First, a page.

Our personal space can be categorised as the area that only we have direct contact with, our desk, pedestal, drawers and chair. Remember the key touchpoints in your own workspace though, telephones, keyboards, computers, calculators. Make sure to be clear – are these dedicated to your personal workspace or shared?

The use of the correct wipe with a suitable viricidal product can ensure these items remain safe and infection-free. Providing quality cleaning products for staff to use is therefore essential. The occupiers should be made aware of the importance of good handwashing techniques and the cleaning and disinfection of items that they frequently use to minimise any risk.

There is however far more shared workspace – such as reception, the stairway, lift, corridors, meeting rooms, washrooms and kitchenette. If you think for a moment how many contact points you would touch just on the way to your desk? The new normal will see less dense population of these areas. However, key contact points are still the areas of greatest risk for the transmission of bacteria. Everyone must be aware of this.

Whilst personal protective equipment (PPE) plays a role in minimising infection, equally an efficiently and effectively cleaned workplace is key to breaking the chain of infection. Remember if you are wearing gloves, the surface of these could be contaminated and this could then be spread as you move through the building.

There is no need for huge investment but rather look at utilising products that you already have. The placement of a hand towel dispenser in the entrance areas would give easy access to a paper towel to protect users from potential contamination on surfaces. Also, providing disposable paper towels or wipes, with the correct disinfectant spray for people to clean shared surfaces protecting themselves and others.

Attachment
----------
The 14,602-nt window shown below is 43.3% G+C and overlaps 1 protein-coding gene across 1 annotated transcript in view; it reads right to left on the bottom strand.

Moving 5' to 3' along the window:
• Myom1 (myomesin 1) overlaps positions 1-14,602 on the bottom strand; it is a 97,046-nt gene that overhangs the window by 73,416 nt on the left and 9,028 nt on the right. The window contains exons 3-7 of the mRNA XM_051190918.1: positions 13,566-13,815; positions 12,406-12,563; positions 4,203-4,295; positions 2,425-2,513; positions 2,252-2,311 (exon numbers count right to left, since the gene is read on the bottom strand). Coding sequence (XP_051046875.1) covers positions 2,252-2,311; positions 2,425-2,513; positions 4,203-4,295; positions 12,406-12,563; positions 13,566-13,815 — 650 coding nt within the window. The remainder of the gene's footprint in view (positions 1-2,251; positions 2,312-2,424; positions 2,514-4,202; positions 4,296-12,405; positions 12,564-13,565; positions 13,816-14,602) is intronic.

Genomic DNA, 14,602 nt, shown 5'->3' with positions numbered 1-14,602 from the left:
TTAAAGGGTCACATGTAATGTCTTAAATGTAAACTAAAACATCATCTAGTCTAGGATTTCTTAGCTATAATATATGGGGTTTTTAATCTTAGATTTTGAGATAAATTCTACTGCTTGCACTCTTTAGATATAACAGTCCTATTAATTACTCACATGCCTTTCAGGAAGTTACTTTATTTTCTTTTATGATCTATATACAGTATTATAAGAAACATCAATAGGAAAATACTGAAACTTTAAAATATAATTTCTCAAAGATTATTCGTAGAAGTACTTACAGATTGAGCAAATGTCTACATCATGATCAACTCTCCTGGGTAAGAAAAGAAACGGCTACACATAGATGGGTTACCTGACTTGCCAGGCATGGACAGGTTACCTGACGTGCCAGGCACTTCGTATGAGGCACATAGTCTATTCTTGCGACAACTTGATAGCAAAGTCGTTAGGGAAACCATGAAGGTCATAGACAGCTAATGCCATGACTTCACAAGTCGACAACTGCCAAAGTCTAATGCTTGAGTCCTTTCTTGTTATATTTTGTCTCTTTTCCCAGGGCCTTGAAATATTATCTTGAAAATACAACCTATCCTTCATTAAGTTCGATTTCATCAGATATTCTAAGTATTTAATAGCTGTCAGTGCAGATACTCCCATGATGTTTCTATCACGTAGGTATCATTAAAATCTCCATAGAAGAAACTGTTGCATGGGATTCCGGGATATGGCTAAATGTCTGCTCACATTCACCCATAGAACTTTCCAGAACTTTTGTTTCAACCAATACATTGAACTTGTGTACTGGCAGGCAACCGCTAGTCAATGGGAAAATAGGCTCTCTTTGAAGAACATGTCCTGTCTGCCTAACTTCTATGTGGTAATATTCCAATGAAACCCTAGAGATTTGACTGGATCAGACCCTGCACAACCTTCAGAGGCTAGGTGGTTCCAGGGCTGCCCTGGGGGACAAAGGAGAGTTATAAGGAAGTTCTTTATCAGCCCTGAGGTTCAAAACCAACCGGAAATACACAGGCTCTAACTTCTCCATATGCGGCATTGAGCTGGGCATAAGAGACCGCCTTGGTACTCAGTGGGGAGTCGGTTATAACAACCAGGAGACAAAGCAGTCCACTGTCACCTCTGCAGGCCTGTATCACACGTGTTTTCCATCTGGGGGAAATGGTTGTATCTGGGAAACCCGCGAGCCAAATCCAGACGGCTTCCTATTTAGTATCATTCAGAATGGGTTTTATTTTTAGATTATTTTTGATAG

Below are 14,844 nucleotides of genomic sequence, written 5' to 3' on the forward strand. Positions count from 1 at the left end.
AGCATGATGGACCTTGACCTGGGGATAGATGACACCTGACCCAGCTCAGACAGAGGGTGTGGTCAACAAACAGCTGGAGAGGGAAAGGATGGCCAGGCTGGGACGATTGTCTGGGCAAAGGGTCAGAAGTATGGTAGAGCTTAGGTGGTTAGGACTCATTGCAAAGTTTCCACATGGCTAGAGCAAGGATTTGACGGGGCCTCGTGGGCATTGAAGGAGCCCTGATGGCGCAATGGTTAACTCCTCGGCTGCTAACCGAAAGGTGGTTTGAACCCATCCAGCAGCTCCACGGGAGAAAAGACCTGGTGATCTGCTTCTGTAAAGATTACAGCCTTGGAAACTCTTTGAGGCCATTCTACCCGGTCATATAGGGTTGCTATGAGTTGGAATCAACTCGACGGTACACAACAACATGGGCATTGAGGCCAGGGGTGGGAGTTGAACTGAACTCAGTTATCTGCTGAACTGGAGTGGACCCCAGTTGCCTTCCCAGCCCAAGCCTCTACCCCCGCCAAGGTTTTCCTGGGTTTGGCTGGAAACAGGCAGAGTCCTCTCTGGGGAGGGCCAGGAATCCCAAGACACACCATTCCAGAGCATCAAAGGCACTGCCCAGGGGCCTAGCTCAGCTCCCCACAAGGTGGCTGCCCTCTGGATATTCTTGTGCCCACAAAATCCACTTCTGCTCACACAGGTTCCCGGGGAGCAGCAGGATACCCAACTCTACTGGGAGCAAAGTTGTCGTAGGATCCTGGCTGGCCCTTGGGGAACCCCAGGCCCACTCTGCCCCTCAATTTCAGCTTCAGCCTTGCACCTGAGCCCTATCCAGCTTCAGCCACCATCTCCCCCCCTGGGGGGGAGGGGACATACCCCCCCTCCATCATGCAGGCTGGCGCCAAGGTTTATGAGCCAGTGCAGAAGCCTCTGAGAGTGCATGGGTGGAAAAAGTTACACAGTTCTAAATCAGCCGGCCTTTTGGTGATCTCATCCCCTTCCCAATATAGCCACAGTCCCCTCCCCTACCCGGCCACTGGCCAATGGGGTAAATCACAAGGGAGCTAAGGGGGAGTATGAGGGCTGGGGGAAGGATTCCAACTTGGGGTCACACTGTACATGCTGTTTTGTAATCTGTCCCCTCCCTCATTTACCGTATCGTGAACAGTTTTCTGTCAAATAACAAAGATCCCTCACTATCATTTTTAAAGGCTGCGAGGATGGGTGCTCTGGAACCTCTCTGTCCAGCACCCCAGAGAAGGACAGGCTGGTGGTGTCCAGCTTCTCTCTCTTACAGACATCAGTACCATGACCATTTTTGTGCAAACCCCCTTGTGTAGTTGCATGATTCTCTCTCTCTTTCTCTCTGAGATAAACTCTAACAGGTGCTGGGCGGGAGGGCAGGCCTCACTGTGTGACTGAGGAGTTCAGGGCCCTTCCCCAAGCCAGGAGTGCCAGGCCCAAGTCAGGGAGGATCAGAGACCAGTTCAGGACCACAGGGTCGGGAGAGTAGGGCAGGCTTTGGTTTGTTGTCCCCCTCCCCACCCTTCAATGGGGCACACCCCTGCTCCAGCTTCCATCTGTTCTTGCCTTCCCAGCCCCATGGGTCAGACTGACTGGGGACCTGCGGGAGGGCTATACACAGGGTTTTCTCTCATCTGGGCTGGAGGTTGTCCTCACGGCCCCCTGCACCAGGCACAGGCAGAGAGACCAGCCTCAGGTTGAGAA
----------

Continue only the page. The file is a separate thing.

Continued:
So, as multiple additional cleaning operatives will not be feasible for most, how can building users stay safe?

Point 1 – be aware of the key touchpoints in your workplace, particularly in shared areas and support the cleaning protocols in place

Point 2 – ensure where possible that efficient hand washing is carried out after contact with these key points, remember drying your hands thoroughly is an important factor for infection prevention – a paper towel can remove some of the bacteria that could remain after hand washing by its abrasive action.1

Point 3 – use a tissue, paper towel or wipe as a barrier between these common touchpoints and skin contact to prevent spreading contamination

BICSc summarises that the most important point to remember for everyone, not just the cleaning team – is that everyone must play their part. We must all take responsibility by following simple steps to prevent the spread of contamination. With this, it has never been more essential to provide the right cleaning and hygiene products, along with signage and communication tools to educate workers how to use them correctly and safely.

For more advice and support visit the 360 degree Workplace Hygiene & Protection website from Kimberly-Clark Professional by clicking here. You can book a free Virtual Hygiene Walk with an expert and they will take you through your own workplace identifying critical hotspots and the right hand hygiene and surface hygiene products to protect your staff, customers and visitors.

1. https://pubmed.ncbi.nlm.nih.gov/15796287/




About Sarah OBeirne